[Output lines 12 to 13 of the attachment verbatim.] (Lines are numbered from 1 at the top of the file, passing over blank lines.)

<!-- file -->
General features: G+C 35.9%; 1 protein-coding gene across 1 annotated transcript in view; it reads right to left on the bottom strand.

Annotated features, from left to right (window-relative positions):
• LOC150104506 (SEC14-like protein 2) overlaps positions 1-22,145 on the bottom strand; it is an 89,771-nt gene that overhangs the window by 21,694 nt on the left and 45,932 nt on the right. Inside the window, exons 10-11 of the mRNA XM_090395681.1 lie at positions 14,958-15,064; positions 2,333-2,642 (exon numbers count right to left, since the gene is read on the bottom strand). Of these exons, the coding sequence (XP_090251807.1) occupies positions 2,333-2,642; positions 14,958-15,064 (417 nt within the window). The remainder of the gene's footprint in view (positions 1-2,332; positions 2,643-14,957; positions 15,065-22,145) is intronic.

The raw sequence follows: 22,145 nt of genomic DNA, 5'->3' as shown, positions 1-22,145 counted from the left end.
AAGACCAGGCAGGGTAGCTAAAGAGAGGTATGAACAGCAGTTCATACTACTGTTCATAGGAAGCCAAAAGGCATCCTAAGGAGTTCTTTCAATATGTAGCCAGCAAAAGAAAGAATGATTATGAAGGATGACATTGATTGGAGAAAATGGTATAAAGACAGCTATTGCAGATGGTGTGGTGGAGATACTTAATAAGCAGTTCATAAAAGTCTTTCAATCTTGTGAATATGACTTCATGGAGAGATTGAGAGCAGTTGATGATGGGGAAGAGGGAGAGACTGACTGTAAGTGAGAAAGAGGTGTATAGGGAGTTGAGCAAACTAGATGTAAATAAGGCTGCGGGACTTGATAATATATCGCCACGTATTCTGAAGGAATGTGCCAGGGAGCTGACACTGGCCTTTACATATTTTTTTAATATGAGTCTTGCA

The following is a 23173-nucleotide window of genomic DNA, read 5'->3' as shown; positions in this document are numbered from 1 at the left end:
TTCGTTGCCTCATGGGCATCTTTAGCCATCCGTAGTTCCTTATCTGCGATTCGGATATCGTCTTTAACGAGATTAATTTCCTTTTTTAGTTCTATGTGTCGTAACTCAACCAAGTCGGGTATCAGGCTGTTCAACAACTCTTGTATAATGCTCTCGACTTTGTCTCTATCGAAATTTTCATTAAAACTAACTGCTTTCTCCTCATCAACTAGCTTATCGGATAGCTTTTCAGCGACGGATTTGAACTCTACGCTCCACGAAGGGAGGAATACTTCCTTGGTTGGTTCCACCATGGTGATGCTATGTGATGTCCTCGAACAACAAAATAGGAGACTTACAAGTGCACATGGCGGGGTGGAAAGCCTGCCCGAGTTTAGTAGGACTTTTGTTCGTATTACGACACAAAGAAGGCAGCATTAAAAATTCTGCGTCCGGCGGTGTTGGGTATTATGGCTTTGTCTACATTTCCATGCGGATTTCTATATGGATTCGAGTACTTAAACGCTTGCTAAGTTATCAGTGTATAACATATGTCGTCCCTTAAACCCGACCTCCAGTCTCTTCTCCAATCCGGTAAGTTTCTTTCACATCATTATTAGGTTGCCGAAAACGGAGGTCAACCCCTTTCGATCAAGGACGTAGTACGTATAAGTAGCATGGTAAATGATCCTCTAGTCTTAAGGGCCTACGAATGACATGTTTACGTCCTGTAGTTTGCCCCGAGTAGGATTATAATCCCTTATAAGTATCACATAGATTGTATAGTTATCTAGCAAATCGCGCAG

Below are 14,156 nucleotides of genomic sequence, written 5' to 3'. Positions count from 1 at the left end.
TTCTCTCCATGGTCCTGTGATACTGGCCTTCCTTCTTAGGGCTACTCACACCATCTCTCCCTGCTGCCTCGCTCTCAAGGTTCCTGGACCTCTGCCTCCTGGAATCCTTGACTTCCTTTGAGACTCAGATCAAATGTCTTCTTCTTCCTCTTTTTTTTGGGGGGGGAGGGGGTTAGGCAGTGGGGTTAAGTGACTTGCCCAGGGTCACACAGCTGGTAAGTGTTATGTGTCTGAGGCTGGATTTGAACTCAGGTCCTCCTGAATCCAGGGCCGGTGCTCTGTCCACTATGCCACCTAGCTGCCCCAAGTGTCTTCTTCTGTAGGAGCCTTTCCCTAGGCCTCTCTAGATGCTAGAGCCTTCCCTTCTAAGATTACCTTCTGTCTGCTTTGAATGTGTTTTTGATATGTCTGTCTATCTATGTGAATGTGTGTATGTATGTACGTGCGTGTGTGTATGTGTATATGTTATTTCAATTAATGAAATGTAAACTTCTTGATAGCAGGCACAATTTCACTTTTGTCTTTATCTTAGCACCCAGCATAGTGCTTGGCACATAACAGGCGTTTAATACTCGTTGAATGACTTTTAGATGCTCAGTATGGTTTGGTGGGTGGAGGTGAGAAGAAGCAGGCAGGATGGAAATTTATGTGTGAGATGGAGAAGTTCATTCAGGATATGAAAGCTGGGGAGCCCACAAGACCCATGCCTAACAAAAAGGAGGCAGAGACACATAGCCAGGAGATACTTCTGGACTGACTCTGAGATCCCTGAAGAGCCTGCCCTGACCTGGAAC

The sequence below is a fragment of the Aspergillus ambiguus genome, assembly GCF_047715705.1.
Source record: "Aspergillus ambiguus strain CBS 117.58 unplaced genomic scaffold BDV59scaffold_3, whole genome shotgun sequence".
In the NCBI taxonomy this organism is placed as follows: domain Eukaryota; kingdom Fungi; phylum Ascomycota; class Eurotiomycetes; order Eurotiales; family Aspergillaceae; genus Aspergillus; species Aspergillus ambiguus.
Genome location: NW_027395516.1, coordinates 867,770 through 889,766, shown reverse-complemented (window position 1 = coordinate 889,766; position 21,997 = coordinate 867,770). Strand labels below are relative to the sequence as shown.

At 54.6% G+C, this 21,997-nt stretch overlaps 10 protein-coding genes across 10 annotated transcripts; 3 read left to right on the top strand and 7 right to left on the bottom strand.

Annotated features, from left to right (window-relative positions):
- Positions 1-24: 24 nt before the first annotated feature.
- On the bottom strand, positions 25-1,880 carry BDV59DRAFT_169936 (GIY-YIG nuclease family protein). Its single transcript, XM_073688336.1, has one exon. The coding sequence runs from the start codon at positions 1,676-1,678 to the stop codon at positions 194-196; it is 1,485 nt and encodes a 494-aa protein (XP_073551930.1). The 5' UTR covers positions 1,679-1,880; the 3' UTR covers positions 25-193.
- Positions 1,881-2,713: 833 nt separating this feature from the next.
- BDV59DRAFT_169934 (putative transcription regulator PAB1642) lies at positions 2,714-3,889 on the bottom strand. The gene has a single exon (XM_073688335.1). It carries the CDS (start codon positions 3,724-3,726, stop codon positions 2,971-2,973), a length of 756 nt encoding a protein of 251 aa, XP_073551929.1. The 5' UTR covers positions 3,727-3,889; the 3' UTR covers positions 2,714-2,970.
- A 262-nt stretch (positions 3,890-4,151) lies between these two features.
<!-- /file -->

In the NCBI taxonomy this organism is placed as follows: domain Eukaryota; kingdom Fungi; phylum Ascomycota; class Eurotiomycetes; order Eurotiales; family Aspergillaceae; genus Aspergillus; species Aspergillus ambiguus.
Genome location: NW_027395516.1, coordinates 867,770 through 889,766, shown reverse-complemented (window position 1 = coordinate 889,766; position 21,997 = coordinate 867,770). Strand labels below are relative to the sequence as shown.